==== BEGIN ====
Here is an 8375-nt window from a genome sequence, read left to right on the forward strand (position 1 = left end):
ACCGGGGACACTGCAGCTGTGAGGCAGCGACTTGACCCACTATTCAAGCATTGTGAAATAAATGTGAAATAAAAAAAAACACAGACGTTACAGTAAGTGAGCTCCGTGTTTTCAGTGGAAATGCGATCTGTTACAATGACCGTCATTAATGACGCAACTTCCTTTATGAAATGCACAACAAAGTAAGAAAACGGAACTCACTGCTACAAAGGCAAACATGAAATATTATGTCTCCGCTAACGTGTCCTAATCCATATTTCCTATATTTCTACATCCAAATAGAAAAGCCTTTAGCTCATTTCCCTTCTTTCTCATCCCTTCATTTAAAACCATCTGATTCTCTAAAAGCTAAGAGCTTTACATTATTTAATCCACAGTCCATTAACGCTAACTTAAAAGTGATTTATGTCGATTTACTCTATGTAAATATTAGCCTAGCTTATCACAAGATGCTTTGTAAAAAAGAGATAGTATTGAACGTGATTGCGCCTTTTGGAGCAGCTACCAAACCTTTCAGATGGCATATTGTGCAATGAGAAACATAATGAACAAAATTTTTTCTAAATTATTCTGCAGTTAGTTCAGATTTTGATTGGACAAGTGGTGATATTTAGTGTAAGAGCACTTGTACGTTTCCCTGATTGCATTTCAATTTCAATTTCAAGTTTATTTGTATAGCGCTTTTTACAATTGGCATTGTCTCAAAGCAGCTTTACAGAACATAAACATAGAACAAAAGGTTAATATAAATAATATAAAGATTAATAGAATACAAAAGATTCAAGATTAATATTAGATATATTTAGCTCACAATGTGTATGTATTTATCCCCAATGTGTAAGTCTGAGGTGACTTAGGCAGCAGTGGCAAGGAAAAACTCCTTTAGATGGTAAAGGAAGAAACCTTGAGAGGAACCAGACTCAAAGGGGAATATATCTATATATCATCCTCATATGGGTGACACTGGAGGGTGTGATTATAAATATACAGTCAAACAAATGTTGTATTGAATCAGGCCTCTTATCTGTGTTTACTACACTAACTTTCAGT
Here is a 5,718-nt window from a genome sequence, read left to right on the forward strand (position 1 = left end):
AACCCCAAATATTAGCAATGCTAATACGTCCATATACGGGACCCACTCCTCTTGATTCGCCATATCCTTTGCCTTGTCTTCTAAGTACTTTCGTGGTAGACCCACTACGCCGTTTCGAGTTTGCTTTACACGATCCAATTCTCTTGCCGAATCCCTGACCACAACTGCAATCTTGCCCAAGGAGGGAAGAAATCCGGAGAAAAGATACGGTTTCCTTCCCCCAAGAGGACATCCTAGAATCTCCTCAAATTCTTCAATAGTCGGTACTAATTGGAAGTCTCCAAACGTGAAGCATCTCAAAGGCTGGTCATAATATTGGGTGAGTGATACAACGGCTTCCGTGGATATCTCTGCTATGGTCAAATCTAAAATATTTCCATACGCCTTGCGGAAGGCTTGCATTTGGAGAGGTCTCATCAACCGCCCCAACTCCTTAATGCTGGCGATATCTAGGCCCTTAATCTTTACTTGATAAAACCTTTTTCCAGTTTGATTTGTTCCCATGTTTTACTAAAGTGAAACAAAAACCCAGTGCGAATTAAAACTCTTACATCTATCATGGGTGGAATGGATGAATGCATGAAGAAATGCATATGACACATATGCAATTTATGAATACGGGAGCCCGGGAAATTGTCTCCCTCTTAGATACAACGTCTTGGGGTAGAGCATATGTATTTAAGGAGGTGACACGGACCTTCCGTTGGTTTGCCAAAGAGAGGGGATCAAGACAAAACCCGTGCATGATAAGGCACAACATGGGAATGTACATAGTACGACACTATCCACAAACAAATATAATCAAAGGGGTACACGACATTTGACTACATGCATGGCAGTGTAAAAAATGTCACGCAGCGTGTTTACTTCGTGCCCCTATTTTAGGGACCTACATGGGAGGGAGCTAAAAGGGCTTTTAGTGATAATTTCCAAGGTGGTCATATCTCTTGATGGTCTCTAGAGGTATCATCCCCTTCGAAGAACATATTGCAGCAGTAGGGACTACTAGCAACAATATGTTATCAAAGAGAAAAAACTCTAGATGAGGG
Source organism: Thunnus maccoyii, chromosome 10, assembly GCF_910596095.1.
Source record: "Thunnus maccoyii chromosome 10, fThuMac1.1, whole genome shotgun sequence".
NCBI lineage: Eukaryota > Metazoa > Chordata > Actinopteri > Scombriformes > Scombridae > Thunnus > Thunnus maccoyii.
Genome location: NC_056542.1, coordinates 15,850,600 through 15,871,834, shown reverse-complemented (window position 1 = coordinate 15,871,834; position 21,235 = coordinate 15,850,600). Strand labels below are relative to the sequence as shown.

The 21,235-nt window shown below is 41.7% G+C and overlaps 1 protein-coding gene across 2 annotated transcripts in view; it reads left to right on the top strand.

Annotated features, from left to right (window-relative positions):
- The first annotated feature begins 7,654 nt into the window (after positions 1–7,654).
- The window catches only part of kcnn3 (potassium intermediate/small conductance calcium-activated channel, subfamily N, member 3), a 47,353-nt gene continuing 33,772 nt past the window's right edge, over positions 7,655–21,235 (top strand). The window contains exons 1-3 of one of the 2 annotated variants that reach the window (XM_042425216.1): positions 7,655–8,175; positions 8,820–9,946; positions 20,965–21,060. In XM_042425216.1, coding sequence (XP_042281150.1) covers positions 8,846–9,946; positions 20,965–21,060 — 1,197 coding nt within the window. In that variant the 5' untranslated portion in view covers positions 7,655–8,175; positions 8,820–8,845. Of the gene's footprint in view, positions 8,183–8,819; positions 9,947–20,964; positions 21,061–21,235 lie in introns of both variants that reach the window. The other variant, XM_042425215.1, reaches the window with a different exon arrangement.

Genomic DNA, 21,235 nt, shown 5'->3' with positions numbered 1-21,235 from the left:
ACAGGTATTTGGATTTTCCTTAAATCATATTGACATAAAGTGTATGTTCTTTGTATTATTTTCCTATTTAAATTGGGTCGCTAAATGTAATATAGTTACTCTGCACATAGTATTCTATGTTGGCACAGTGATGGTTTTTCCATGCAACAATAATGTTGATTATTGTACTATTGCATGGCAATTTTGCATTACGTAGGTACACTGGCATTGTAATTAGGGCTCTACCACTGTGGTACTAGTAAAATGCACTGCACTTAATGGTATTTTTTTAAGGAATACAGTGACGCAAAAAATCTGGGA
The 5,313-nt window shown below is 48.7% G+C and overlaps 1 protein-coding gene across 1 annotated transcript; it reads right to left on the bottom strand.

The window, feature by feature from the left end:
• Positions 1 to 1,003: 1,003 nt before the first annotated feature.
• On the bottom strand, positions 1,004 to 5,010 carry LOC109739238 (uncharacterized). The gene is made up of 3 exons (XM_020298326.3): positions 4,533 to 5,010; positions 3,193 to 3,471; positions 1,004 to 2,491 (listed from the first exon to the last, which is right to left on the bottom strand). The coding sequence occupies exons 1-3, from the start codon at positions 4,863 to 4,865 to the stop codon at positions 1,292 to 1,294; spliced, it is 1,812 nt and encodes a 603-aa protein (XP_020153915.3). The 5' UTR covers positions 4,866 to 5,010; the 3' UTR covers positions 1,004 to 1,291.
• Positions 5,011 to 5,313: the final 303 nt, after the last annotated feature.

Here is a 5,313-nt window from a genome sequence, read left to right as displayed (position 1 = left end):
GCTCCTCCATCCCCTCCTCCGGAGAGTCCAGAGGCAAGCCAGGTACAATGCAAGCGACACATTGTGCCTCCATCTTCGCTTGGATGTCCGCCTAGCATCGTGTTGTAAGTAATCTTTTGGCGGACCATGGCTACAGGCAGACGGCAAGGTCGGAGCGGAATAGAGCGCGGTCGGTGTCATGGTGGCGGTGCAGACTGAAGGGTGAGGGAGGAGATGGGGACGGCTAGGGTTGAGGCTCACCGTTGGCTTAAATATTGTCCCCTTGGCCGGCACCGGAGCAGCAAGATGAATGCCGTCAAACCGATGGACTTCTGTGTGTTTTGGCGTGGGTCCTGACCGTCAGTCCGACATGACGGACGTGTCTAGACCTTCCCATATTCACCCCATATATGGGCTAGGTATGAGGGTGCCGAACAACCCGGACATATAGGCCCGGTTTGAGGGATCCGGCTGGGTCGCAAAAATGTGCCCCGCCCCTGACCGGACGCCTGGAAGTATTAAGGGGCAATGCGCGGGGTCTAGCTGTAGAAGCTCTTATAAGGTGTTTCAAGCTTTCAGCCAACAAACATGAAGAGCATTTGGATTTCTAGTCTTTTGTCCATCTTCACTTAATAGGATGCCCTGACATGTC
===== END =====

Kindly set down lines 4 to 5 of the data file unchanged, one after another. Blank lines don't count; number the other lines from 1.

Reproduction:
AACCCCAAATATTAGCAATGCTAATACGTCCATATACGGGACCCACTCCTCTTGATTCGCCATATCCTTTGCCTTGTCTTCTAAGTACTTTCGTGGTAGACCCACTACGCCGTTTCGAGTTTGCTTTACACGATCCAATTCTCTTGCCGAATCCCTGACCACAACTGCAATCTTGCCCAAGGAGGGAAGAAATCCGGAGAAAAGATACGGTTTCCTTCCCCCAAGAGGACATCCTAGAATCTCCTCAAATTCTTCAATAGTCGGTACTAATTGGAAGTCTCCAAACGTGAAGCATCTCAAAGGCTGGTCATAATATTGGGTGAGTGATACAACGGCTTCCGTGGATATCTCTGCTATGGTCAAATCTAAAATATTTCCATACGCCTTGCGGAAGGCTTGCATTTGGAGAGGTCTCATCAACCGCCCCAACTCCTTAATGCTGGCGATATCTAGGCCCTTAATCTTTACTTGATAAAACCTTTTTCCAGTTTGATTTGTTCCCATGTTTTACTAAAGTGAAACAAAAACCCAGTGCGAATTAAAACTCTTACATCTATCATGGGTGGAATGGATGAATGCATGAAGAAATGCATATGACACATATGCAATTTATGAATACGGGAGCCCGGGAAATTGTCTCCCTCTTAGATACAACGTCTTGGGGTAGAGCATATGTATTTAAGGAGGTGACACGGACCTTCCGTTGGTTTGCCAAAGAGAGGGGATCAAGACAAAACCCGTGCATGATAAGGCACAACATGGGAATGTACATAGTACGACACTATCCACAAACAAATATAATCAAAGGGGTACACGACATTTGACTACATGCATGGCAGTGTAAAAAATGTCACGCAGCGTGTTTACTTCGTGCCCCTATTTTAGGGACCTACATGGGAGGGAGCTAAAAGGGCTTTTAGTGATAATTTCCAAGGTGGTCATATCTCTTGATGGTCTCTAGAGGTATCATCCCCTTCGAAGAACATATTGCAGCAGTAGGGACTACTAGCAACAATATGTTATCAAAGAGAAAAAACTCTAGATGAGGG
Source organism: Thunnus maccoyii, chromosome 10, assembly GCF_910596095.1.